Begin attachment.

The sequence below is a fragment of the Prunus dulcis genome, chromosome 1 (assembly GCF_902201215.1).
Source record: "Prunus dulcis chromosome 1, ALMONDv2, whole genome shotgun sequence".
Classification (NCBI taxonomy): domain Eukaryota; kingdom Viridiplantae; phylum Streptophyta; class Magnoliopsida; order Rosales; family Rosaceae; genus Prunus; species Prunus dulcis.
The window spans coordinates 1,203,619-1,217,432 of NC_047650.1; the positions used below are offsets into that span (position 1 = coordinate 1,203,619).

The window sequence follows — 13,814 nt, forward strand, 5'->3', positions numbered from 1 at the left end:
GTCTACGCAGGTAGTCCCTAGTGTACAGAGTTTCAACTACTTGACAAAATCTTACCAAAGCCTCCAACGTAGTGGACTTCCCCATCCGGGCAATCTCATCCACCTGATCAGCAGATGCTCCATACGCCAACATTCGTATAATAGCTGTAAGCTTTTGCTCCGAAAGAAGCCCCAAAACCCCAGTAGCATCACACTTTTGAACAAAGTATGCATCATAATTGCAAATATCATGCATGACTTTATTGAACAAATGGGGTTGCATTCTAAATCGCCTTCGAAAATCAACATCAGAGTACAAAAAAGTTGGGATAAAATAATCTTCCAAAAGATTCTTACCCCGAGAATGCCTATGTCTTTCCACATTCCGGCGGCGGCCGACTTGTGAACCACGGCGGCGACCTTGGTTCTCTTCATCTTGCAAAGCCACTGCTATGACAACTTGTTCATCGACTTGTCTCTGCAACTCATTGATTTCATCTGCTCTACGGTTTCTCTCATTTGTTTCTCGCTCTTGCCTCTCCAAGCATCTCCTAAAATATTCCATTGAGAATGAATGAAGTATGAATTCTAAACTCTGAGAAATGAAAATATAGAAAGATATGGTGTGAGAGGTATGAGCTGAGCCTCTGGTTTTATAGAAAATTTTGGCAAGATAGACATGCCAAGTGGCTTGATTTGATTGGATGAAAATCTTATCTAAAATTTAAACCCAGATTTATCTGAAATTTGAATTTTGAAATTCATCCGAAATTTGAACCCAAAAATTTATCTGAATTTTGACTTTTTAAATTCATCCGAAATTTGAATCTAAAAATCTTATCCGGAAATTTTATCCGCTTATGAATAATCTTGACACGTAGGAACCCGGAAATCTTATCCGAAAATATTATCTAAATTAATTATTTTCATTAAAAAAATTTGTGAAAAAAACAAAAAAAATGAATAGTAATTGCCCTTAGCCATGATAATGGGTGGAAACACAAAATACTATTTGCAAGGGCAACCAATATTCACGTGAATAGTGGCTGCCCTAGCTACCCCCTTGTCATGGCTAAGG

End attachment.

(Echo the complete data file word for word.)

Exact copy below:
The sequence below is a fragment of the Prunus dulcis genome, chromosome 1 (assembly GCF_902201215.1).
Source record: "Prunus dulcis chromosome 1, ALMONDv2, whole genome shotgun sequence".
Classification (NCBI taxonomy): domain Eukaryota; kingdom Viridiplantae; phylum Streptophyta; class Magnoliopsida; order Rosales; family Rosaceae; genus Prunus; species Prunus dulcis.
The window spans coordinates 1,203,619-1,217,432 of NC_047650.1; the positions used below are offsets into that span (position 1 = coordinate 1,203,619).

The window sequence follows — 13,814 nt, forward strand, 5'->3', positions numbered from 1 at the left end:
GTCTACGCAGGTAGTCCCTAGTGTACAGAGTTTCAACTACTTGACAAAATCTTACCAAAGCCTCCAACGTAGTGGACTTCCCCATCCGGGCAATCTCATCCACCTGATCAGCAGATGCTCCATACGCCAACATTCGTATAATAGCTGTAAGCTTTTGCTCCGAAAGAAGCCCCAAAACCCCAGTAGCATCACACTTTTGAACAAAGTATGCATCATAATTGCAAATATCATGCATGACTTTATTGAACAAATGGGGTTGCATTCTAAATCGCCTTCGAAAATCAACATCAGAGTACAAAAAAGTTGGGATAAAATAATCTTCCAAAAGATTCTTACCCCGAGAATGCCTATGTCTTTCCACATTCCGGCGGCGGCCGACTTGTGAACCACGGCGGCGACCTTGGTTCTCTTCATCTTGCAAAGCCACTGCTATGACAACTTGTTCATCGACTTGTCTCTGCAACTCATTGATTTCATCTGCTCTACGGTTTCTCTCATTTGTTTCTCGCTCTTGCCTCTCCAAGCATCTCCTAAAATATTCCATTGAGAATGAATGAAGTATGAATTCTAAACTCTGAGAAATGAAAATATAGAAAGATATGGTGTGAGAGGTATGAGCTGAGCCTCTGGTTTTATAGAAAATTTTGGCAAGATAGACATGCCAAGTGGCTTGATTTGATTGGATGAAAATCTTATCTAAAATTTAAACCCAGATTTATCTGAAATTTGAATTTTGAAATTCATCCGAAATTTGAACCCAAAAATTTATCTGAATTTTGACTTTTTAAATTCATCCGAAATTTGAATCTAAAAATCTTATCCGGAAATTTTATCCGCTTATGAATAATCTTGACACGTAGGAACCCGGAAATCTTATCCGAAAATATTATCTAAATTAATTATTTTCATTAAAAAAATTTGTGAAAAAAACAAAAAAAATGAATAGTAATTGCCCTTAGCCATGATAATGGGTGGAAACACAAAATACTATTTGCAAGGGCAACCAATATTCACGTGAATAGTGGCTGCCCTAGCTACCCCCTTGTCATGGCTAAGG